If you’ve ever had to go down into your basement or run to the bathroom late at night, you may have had an encounter with some rather unsavory creatures.

One of the more frightening unexpected house guests commonly found in Northeastern Pennsylvania is the silverfish. These old-world insects can give unsuspecting humans a shock, but they are not dangerous as they look – at least not to people.

So, what exactly are silverfish, and how can you keep them out of your home?

These shiny gray insects have been around for millions of years.

What are silverfish?

Named for their metallic appearance, silverfish look like they came out of the Jurassic period. These shiny gray insects have been around for millions of years and are known for their fish-like shape and movements.

They can be anywhere from ½ inch to 1-inch long, including their stringy antenna and bristly tails. While they are usually silver, these insects can also be brown, and they frequently shed their skin.

Silverfish are typically more active at night and tend to stay hidden.  Their favorite places are humid, moist areas in the home, including basements, attics, and bathrooms. Once they have made their way inside, they can hide out anywhere, including light fixtures, ceilings, and soffits. 

Are silverfish harmful?

While these insects may look frightful, they aren’t dangerous. Silverfish don’t bite, and they aren’t classified as poisonous. Also, if you find a few in your home, you don’t have to worry about contracting a deadly virus. They aren’t known to carry any deadly diseases, though their shedding skin can trigger allergic reactions. 

Silverfish molt their skin and often leave feces, tiny, black pepper pellets, in their wake. While not harmful on a grand scale, these irritants can cause allergies to flare up.

So, what’s the problem with silverfish?

While they may not be harmful to us, silverfish can damage plenty of other things that you might miss. Quite the nuisance, these insects will eat just about anything, particularly cereal, books, wallpaper, clothes, and even insulation or human hair.

They aren’t exactly picky when it comes to nourishment. Silverfish consume sugar and carbs, so they eat a wide array of foods.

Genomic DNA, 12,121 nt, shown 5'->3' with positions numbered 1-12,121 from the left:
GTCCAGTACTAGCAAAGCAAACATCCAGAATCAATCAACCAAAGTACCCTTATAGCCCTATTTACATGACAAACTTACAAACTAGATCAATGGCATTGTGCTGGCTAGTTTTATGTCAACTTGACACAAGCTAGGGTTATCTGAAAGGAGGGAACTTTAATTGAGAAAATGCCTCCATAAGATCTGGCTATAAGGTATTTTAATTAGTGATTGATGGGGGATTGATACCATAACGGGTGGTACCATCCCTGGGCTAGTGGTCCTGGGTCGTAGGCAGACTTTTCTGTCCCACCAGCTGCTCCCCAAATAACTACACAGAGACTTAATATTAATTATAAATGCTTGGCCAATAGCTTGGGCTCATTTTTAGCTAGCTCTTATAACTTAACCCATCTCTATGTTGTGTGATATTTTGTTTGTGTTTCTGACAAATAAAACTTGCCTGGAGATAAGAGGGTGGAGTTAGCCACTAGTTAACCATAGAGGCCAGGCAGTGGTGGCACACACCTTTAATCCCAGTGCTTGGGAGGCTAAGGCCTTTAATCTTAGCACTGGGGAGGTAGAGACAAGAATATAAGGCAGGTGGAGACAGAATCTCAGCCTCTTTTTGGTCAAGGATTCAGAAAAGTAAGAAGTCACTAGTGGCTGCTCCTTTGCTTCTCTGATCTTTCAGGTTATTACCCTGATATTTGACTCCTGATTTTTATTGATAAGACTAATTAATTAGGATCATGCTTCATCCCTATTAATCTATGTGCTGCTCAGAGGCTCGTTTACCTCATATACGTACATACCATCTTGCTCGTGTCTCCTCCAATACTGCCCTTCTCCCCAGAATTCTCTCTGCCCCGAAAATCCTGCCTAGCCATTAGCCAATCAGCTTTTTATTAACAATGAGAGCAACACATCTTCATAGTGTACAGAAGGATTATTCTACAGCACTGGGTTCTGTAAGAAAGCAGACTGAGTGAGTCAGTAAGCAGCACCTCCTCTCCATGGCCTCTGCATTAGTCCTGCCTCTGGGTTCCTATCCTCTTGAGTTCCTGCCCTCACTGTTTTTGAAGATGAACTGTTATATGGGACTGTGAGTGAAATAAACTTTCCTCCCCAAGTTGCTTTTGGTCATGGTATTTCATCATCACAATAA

Depending on what they “sink their teeth into,” silverfish can destroy some things you love around your home. Additionally, they tend to leave yellow stains, scales, and feces on any materials they touch. You might find feeding marks, holes, or other signs that silverfish have inhabited your home. Now, the question is, how do you get them out?

be sure to take the proper steps to protect your home and discourage any unwanted visitors.

How do I get rid of them?

The best way to keep silverfish out of your home is to prevent them from getting inside in the first place. Of course, that’s easier said than done. Since silverfish like to stay hidden away in the dark, damp parts of your home, you may not even know they are there.

They are flat and fast, so it can be difficult to know if you have an infestation. Keep an eye out for warning signs, like yellow markings, scales, or feeding marks in your belongings. 

To discourage any unwanted house guests, you want to make your home inhabitable for them. Keep any possible food in closed, air-tight containers. This doesn’t just mean pet food, cereal, or other carbs in your kitchen. If you are storing books, clothing, or in an attic or basement, it’s best to keep them in sealed containers as well. If you can avoid it, don’t store any items that may be a silverfish delicacy in the basement, attic, or garage. 

To stop them from getting inside, be sure to perform regular maintenance on your home’s exterior. Check for and seal any open areas, cracks, or holes any pest may slip through. Silverfish are small and do not need much space to sneak inside.

Even the smallest crack should be sealed. Use caulking and paint to seal any open areas, and screens for any spots that cannot be closed off. Additionally, be sure to clean gutters frequently and ensure water is draining properly to avoid moisture build-up.

Inside, if you have an unfinished basement, you can line dirt floors with plastic sheeting to keep dampness at bay. You can also use a dehumidifier to remove excess moisture, especially during the warmer seasons. It’s also a good idea to vacuum other areas of your home frequently to pick up any possible “snacks” left behind.  If there’s no food, water, or privacy, the silverfish will look elsewhere for a home.

If all else fails or you have a sizeable infestation, you can refer to a pest control expert to help you get rid of silverfish for good.

Though silverfish may look frightening, they are nothing to be afraid of — that is, unless you don’t want them ruining your possessions or aggravating your allergies. Just be sure to take the proper steps to protect your home and discourage any unwanted visitors.

Keep an eye out for any warning signs that might raise some red flags and make repairs where necessary. As always, if you suspect you have an infestation, reach out to a pest control expert to help you fortify your home and put a stop to those slippery silverfish.



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